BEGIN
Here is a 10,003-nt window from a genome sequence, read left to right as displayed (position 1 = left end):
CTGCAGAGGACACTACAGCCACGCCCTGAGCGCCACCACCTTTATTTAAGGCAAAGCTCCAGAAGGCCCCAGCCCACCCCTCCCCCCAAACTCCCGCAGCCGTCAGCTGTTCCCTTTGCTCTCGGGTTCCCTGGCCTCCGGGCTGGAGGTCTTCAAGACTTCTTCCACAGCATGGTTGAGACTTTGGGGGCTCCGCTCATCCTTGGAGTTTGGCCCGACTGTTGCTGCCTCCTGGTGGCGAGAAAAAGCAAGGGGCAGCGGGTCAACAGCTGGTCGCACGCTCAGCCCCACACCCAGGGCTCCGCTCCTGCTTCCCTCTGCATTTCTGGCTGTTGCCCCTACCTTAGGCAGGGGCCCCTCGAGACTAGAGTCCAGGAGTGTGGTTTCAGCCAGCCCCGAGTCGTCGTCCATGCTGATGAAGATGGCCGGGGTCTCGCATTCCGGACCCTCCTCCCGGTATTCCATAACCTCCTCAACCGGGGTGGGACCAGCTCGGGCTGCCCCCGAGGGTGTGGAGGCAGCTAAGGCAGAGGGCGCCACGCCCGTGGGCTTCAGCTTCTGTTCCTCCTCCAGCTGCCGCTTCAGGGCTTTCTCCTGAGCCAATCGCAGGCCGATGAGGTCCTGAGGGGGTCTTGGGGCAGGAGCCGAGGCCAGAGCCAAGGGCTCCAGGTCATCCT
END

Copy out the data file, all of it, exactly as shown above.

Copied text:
Here is a 10,003-nt window from a genome sequence, read left to right as displayed (position 1 = left end):
CTGCAGAGGACACTACAGCCACGCCCTGAGCGCCACCACCTTTATTTAAGGCAAAGCTCCAGAAGGCCCCAGCCCACCCCTCCCCCCAAACTCCCGCAGCCGTCAGCTGTTCCCTTTGCTCTCGGGTTCCCTGGCCTCCGGGCTGGAGGTCTTCAAGACTTCTTCCACAGCATGGTTGAGACTTTGGGGGCTCCGCTCATCCTTGGAGTTTGGCCCGACTGTTGCTGCCTCCTGGTGGCGAGAAAAAGCAAGGGGCAGCGGGTCAACAGCTGGTCGCACGCTCAGCCCCACACCCAGGGCTCCGCTCCTGCTTCCCTCTGCATTTCTGGCTGTTGCCCCTACCTTAGGCAGGGGCCCCTCGAGACTAGAGTCCAGGAGTGTGGTTTCAGCCAGCCCCGAGTCGTCGTCCATGCTGATGAAGATGGCCGGGGTCTCGCATTCCGGACCCTCCTCCCGGTATTCCATAACCTCCTCAACCGGGGTGGGACCAGCTCGGGCTGCCCCCGAGGGTGTGGAGGCAGCTAAGGCAGAGGGCGCCACGCCCGTGGGCTTCAGCTTCTGTTCCTCCTCCAGCTGCCGCTTCAGGGCTTTCTCCTGAGCCAATCGCAGGCCGATGAGGTCCTGAGGGGGTCTTGGGGCAGGAGCCGAGGCCAGAGCCAAGGGCTCCAGGTCATCCT